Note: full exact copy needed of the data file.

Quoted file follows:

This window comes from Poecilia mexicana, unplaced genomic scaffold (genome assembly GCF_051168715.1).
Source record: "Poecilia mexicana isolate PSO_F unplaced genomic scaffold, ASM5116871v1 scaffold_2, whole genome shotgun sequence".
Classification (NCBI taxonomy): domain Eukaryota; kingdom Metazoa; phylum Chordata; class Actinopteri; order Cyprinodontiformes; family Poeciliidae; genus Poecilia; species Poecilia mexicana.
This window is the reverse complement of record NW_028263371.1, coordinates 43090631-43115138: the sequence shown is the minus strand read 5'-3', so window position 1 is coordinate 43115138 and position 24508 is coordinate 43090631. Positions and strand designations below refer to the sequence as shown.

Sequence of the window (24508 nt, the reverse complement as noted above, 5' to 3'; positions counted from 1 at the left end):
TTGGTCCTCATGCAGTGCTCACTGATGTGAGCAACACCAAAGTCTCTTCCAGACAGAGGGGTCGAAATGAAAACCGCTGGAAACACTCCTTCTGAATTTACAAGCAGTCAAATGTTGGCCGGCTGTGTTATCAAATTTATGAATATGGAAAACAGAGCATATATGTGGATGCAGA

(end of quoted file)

This window comes from Poecilia mexicana, unplaced genomic scaffold (genome assembly GCF_051168715.1).
Source record: "Poecilia mexicana isolate PSO_F unplaced genomic scaffold, ASM5116871v1 scaffold_2, whole genome shotgun sequence".
Classification (NCBI taxonomy): domain Eukaryota; kingdom Metazoa; phylum Chordata; class Actinopteri; order Cyprinodontiformes; family Poeciliidae; genus Poecilia; species Poecilia mexicana.
This window is the reverse complement of record NW_028263371.1, coordinates 43090631-43115138: the sequence shown is the minus strand read 5'-3', so window position 1 is coordinate 43115138 and position 24508 is coordinate 43090631. Positions and strand designations below refer to the sequence as shown.

Sequence of the window (24508 nt, the reverse complement as noted above, 5' to 3'; positions counted from 1 at the left end):
TTGGTCCTCATGCAGTGCTCACTGATGTGAGCAACACCAAAGTCTCTTCCAGACAGAGGGGTCGAAATGAAAACCGCTGGAAACACTCCTTCTGAATTTACAAGCAGTCAAATGTTGGCCGGCTGTGTTATCAAATTTATGAATATGGAAAACAGAGCATATATGTGGATGCAGA